What more could you ask for?

* Wusthof Gourmet Knife Block

branded tableware, best tablewareWusthof Gourmet seems to be Wusthof’s attempt at making a more affordable set of knives for the less serious chef. Despite some small concessions, the quality of the blades themselves is surprisingly similar to the Wusthof Classic knives above. If I was given one of the two sets for free, I’d choose the Classic block in a heartbeat. As soon as budget becomes a factor, however, the lower price of the Gourmet line starts to become incredibly appealing.

So what concessions have been made?
Not many.

These knives are made in Solingen, Germany, alongside Wusthof’s super-premium lines. The metal in the blades is the same 58 HRC high-carbon stainless steel that performs so brilliantly in the Classic knives. The handles are made from the same material, the Wusthof logo on the side is the same, and the knives do a very, very similar job of sliding through meat and vegetables like hot butter.

The biggest difference is the construction of the blades themselves. These knives are made from blanks that are laser-cut from steel, placed into handles, and sharpened. There are much less hammering and shaping of the steel involved when these stamped knives are made. As a result, the blades are a more uniform thickness throughout. This means there’s no bolster, the knives themselves are a bit thinner in some places and thicker in others, and the balance is definitely slightly worse.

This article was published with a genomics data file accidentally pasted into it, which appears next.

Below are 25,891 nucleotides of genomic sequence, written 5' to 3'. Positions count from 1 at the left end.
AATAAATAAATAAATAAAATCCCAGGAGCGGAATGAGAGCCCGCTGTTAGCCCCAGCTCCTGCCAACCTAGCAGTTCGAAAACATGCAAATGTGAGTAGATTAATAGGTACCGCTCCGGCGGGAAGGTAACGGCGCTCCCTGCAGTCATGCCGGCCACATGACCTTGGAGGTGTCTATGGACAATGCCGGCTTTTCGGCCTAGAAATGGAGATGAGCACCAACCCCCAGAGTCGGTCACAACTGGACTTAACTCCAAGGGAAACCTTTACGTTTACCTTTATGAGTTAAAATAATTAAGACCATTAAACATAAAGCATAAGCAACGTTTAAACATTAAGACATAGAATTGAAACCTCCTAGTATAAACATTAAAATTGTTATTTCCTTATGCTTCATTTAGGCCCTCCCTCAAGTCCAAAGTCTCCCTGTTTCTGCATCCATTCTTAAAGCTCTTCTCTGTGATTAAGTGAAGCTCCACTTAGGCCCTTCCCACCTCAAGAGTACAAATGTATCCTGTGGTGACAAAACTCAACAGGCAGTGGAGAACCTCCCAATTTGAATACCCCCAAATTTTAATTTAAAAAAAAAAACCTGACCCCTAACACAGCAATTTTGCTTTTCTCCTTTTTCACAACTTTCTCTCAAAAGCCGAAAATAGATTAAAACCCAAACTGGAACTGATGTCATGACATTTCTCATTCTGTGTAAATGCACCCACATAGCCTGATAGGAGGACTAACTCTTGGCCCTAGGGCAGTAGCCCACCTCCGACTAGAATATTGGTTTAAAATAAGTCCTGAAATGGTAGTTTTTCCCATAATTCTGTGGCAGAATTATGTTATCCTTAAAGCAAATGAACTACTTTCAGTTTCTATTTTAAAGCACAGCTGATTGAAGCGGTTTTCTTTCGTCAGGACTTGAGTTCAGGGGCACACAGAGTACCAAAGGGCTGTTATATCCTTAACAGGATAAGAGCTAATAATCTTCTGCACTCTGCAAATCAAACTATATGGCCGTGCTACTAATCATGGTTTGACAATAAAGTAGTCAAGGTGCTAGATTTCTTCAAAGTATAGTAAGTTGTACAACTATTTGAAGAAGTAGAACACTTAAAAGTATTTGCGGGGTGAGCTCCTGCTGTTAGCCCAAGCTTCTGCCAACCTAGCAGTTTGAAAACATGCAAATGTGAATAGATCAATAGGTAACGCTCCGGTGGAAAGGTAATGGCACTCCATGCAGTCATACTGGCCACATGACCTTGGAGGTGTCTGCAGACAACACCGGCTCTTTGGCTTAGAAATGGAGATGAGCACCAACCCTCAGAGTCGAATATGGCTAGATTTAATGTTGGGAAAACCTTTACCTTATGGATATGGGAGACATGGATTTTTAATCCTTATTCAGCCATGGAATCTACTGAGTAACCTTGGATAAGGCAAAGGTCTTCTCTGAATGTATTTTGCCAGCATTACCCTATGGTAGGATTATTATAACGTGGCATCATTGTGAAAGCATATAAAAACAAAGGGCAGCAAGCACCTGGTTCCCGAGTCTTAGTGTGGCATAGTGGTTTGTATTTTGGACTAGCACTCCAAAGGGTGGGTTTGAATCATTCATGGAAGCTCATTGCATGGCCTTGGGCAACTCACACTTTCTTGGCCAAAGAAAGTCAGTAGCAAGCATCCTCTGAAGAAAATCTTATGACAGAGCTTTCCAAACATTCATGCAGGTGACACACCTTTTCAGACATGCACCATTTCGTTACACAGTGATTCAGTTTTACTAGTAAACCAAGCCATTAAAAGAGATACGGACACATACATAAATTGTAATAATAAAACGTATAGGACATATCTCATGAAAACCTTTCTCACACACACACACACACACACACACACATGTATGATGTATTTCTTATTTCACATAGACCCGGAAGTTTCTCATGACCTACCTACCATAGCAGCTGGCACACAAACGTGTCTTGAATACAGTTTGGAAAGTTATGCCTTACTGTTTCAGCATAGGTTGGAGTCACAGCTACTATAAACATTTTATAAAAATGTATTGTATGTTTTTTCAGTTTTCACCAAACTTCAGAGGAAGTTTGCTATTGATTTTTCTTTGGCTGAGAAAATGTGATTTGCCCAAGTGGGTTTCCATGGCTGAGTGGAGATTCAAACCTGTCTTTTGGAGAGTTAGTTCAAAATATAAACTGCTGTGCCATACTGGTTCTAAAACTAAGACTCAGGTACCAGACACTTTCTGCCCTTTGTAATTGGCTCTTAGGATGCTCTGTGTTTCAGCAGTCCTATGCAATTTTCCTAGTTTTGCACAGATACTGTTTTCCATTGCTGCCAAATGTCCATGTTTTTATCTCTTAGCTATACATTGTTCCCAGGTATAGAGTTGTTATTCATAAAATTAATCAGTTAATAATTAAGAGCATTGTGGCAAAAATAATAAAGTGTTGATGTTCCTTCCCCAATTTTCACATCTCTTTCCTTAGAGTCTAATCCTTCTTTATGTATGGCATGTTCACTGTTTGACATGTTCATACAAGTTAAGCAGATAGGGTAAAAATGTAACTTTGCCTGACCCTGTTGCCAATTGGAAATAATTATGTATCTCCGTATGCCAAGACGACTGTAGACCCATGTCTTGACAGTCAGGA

The other difference, as I said above, is the factory edge. These knives come with a 36-degree grind out of the box (18 degrees per side). This isn’t quite as sharp as the Classic knives above. You can sharpen them to a 28-degree grind yourself with a bit of effort or take them to a local shop if you’d like in order to replicate the experience of a Wusthof Classic knife, but that’s honestly probably not necessary. A well-maintained 36-degree grind is more than sharp enough for most home kitchen use.

types of tableware, kitchen tablewareThis ten piece knife set comes with a few extra goodies when compared to the 7-piece set above. Notably, it comes with a honing steel, which is a vital tool when it comes to keeping your knives sharp. It’s a bit odd that Wusthof’s cheaper set comes with a steel and their more expensive one doesn’t. Perhaps they assume that their more serious customers will have a steal already.